When will politicians wake up to text analytics?

During the 2008 US Presidential elections, Nate Silver used statistical data to correctly predict the winner of 49/50 states, and all 35 victors in the senate races. He analysed numbers to look into the future. Now we can analyse words to change it.

Mining for gold

Nate Silver showed that big data works even in the fickle world of politics. However, Silver’s power only extended so far; he was an observer, not an active participant.

Polls can indicate which topics are important to people, but people don’t think in numbers.

We think in words.

For the first time in the UK election, a small addition to the survey could give parties the info they need to fine tune policy and communications in real time.

All you have to do is ask people what they want to talk about….and make sure you’ve got some text analytics capability ready to process their answers.

 

Big Ears

There are alternatives to text analytics

Supermarkets have floating voters too

We regularly process and interpret large volumes of free form text replies for brands.

In one instance, working with a supermarket, we looked at the comments in the surveys completed by people who had shopped with our client but normally shopped with a competitor.

The floating shoppers talked mostly about the pleasant surroundings of our client’s stores and the service.

And they talked about these much more than the relatively higher prices.

This was a valued insight that had never been reached by the usual quant data research.

Our work offered them a new direction for their comms.

For us, text analytics is a combination of computer software and human intelligence. (You can read more about text analytics here and a case study here).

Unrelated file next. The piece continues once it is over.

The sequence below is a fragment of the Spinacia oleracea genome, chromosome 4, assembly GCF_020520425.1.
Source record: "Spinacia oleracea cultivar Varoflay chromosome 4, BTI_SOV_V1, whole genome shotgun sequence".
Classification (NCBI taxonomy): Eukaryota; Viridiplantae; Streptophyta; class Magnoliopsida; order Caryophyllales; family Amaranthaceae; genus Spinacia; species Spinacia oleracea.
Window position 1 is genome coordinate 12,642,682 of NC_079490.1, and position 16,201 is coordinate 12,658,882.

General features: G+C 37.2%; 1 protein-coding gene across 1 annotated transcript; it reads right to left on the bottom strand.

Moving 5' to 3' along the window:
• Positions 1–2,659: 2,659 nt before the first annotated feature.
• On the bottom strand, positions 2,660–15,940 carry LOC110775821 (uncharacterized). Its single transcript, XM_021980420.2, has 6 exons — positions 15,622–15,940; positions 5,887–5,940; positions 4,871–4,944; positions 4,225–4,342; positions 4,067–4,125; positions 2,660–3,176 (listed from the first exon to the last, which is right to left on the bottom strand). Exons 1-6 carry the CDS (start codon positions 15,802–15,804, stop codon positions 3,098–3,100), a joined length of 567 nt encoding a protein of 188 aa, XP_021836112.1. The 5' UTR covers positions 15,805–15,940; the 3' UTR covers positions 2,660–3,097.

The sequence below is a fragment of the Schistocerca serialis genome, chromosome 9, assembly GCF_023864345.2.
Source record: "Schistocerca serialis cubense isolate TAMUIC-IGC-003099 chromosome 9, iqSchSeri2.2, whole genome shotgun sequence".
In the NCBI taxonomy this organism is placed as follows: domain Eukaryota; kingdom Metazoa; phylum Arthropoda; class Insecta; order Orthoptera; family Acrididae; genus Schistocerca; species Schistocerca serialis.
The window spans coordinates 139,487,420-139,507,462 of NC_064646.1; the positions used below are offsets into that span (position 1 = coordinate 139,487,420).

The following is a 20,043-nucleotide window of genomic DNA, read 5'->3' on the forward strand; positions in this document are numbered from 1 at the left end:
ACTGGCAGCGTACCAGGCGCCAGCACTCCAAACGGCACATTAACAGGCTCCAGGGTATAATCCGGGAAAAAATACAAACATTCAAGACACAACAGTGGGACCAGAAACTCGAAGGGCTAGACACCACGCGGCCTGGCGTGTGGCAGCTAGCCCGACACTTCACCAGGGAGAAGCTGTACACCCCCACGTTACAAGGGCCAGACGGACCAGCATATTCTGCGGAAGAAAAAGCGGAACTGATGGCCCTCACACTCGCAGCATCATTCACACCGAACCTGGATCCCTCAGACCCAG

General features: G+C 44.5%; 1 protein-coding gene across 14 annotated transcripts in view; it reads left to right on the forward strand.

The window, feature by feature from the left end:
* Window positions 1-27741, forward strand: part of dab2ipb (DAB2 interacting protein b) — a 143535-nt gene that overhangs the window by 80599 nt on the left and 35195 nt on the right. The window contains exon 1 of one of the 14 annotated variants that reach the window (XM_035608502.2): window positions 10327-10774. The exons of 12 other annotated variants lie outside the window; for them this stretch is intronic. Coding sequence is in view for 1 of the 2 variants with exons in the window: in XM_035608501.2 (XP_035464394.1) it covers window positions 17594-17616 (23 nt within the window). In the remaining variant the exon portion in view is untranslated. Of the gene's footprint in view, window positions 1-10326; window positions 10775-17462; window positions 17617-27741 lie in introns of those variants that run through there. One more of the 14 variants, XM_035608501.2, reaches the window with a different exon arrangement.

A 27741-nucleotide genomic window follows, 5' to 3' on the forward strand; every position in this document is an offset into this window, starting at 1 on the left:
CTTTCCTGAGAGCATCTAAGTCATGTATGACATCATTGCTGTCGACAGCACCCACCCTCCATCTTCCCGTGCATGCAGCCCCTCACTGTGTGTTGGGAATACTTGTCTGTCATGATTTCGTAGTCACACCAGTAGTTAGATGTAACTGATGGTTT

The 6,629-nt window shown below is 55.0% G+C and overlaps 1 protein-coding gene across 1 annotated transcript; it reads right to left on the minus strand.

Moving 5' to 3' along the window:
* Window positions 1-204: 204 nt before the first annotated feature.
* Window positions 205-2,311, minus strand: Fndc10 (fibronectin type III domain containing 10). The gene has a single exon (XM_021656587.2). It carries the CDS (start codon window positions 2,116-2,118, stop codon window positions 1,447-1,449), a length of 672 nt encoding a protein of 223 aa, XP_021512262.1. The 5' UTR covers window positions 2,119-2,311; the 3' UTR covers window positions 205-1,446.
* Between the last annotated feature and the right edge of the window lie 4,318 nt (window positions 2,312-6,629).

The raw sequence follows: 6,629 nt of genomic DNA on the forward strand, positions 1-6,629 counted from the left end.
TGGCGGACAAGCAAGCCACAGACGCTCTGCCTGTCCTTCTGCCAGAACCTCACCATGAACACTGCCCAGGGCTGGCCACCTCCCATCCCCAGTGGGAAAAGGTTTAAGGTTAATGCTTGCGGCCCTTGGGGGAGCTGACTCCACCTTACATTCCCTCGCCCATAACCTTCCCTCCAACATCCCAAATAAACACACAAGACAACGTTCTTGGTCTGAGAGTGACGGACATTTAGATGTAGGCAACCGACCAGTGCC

In the same way that Mr Silver can read statistical data more fluently than most people, so we use our linguistic expertise to interpret the data provided by text analytics software.

All data needs translating when transferring it to human beings.

Real opinions in real time

Text analytics will be as powerful a tool for political parties as it is for brands.

As well as polls, there is a phenomenal amount of text data generated spontaneously by political events. [1]

Tweets, newspaper columns, forums and Facebook, these channels are equivalent of the space at the bottom of the survey – ‘what do you want to talk about?’

It is real data, in real time, from real people.

The question is, who will be bold enough to use it first?

Just as Obama’s campaign team were the first to harness the power of social media in 2008, so the side that embraces text analytics in the next UK election will have an enormous advantage.

Click here to download our white paper on Text Analytics. And if you want to listen to what people think of you, email Chris.

 

BACK TO POST For example, during the first Scottish Independence TV debate, people posted 250,000 tweets about it